Facebook & Google’s surveillance poses unprecedented danger to human rights says Amnesty International; the companies dispute the findings
Author: Amnesty International, Published on: 21 November 2019
"Surveillance giants: How the business model of Google and Facebook threatens human rights," 21 Nov 2019
[D]espite the real value of the services they provide, Google and Facebook’s platforms come at a systemic cost... Google and Facebook offer services to billions of people without asking them to pay a financial fee. Instead, citizens pay for the services with their intimate personal data. After collecting this data, Google and Facebook use it to analyse people, aggregate them into groups, and make predictions... primarily so they can use these insights to generate advertising revenue... [T]his ubiquitous surveillance has undermined the very essence of the right to privacy... [These] platforms rely not only on extracting vast amounts of people’s data, but on drawing further insight and information from that data using sophisticated algorithmic systems... [which] have... effects that pose a serious threat to people’s rights, including freedom of expression and opinion, freedom of thought, and the right to equality and non-discrimination.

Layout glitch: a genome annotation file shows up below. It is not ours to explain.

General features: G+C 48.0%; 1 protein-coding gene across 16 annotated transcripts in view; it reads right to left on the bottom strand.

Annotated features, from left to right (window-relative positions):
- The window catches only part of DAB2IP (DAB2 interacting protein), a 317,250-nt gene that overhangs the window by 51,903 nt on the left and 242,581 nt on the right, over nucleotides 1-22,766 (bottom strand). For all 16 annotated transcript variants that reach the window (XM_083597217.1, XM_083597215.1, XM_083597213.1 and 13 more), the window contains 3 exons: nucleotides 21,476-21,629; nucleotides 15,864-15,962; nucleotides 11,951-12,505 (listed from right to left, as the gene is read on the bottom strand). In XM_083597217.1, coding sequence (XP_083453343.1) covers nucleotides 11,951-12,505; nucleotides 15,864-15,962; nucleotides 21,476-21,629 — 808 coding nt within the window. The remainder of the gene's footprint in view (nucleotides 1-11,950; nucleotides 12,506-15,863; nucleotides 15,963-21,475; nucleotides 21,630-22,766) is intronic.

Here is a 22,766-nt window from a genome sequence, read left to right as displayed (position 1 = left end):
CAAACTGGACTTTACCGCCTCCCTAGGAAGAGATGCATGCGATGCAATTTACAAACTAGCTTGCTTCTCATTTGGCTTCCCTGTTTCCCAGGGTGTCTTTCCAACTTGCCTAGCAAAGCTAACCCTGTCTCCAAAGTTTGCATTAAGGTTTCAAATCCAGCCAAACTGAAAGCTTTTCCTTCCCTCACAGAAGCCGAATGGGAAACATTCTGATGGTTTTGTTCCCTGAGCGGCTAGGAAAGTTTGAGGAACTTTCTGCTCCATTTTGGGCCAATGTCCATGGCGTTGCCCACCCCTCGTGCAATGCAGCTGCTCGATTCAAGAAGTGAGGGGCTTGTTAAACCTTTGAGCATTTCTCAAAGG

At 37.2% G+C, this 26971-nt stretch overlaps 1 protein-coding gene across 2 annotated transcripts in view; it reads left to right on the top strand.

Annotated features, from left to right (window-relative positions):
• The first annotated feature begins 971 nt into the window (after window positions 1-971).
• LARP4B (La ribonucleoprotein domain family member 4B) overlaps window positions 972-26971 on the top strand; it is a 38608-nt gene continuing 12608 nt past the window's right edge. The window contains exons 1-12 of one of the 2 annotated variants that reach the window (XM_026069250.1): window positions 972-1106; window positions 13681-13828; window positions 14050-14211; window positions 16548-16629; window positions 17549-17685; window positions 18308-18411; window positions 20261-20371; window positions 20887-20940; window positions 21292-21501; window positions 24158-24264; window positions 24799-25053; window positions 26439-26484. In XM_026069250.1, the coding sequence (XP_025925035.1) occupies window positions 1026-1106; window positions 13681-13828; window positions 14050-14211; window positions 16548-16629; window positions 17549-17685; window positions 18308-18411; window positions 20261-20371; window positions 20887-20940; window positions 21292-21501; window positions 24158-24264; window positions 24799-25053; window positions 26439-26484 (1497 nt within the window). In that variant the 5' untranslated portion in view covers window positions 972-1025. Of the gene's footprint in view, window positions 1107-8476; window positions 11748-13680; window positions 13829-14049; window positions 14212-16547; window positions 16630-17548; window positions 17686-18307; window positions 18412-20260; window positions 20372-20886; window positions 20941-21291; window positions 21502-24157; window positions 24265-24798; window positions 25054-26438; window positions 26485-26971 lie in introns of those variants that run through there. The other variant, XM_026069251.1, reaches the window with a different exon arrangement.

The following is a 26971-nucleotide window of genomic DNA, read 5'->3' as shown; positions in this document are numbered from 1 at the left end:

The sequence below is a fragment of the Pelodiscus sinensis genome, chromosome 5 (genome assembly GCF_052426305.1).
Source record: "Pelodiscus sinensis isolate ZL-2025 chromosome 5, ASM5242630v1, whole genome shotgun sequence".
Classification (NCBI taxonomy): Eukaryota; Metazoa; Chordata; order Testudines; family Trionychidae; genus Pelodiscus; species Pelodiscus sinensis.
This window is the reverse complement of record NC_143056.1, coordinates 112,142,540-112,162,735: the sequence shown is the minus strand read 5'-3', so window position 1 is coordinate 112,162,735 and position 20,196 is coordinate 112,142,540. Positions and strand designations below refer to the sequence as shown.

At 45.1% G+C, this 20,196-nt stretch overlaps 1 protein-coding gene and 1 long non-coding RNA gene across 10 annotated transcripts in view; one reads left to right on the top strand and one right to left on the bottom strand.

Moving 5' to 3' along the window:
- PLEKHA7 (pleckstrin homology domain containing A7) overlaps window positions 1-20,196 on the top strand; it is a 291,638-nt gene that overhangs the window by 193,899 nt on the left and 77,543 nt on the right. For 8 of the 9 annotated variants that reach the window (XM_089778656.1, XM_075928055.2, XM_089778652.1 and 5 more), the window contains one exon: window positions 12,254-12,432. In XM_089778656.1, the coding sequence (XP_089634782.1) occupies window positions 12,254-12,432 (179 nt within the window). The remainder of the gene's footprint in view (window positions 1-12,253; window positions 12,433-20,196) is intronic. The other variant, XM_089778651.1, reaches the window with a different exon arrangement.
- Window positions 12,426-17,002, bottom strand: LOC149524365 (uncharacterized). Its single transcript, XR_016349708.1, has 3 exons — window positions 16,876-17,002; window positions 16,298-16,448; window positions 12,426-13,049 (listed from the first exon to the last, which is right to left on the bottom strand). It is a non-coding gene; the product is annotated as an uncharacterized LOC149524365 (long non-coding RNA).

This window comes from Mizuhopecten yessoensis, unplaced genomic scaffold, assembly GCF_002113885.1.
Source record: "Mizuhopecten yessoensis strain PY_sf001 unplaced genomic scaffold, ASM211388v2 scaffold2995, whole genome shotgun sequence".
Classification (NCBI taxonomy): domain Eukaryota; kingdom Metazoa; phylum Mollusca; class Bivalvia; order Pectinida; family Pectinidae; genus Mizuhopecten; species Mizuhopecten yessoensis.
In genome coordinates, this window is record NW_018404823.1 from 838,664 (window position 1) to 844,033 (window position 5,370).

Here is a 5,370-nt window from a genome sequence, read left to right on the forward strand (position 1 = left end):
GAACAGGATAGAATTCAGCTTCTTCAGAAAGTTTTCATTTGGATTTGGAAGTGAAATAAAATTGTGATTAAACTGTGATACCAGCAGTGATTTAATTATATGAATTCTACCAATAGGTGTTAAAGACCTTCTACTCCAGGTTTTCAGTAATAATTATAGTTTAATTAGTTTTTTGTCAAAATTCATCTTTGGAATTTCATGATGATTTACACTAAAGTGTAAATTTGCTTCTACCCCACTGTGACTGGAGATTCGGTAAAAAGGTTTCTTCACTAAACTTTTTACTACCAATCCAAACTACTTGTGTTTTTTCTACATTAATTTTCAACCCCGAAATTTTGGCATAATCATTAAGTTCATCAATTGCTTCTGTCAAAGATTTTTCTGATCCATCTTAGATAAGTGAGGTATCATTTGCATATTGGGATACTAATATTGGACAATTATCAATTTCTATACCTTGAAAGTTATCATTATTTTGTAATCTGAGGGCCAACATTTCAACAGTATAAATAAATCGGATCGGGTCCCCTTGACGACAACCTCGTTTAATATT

... Amnesty International had a conversation with senior Google staff, who subsequently provided information around its relevant policies and practices... [including] that it does conduct human rights due diligence across its business... Facebook [responded to Amnesty saying]: "[We] respectfully disagree with your conclusion that our practices are inconsistent with human rights principles... Our business model is what allows us to offer an important service where people can exercise foundational human rights—to have a voice (freedom of expression) and be able to connect (freedom of association and assembly)."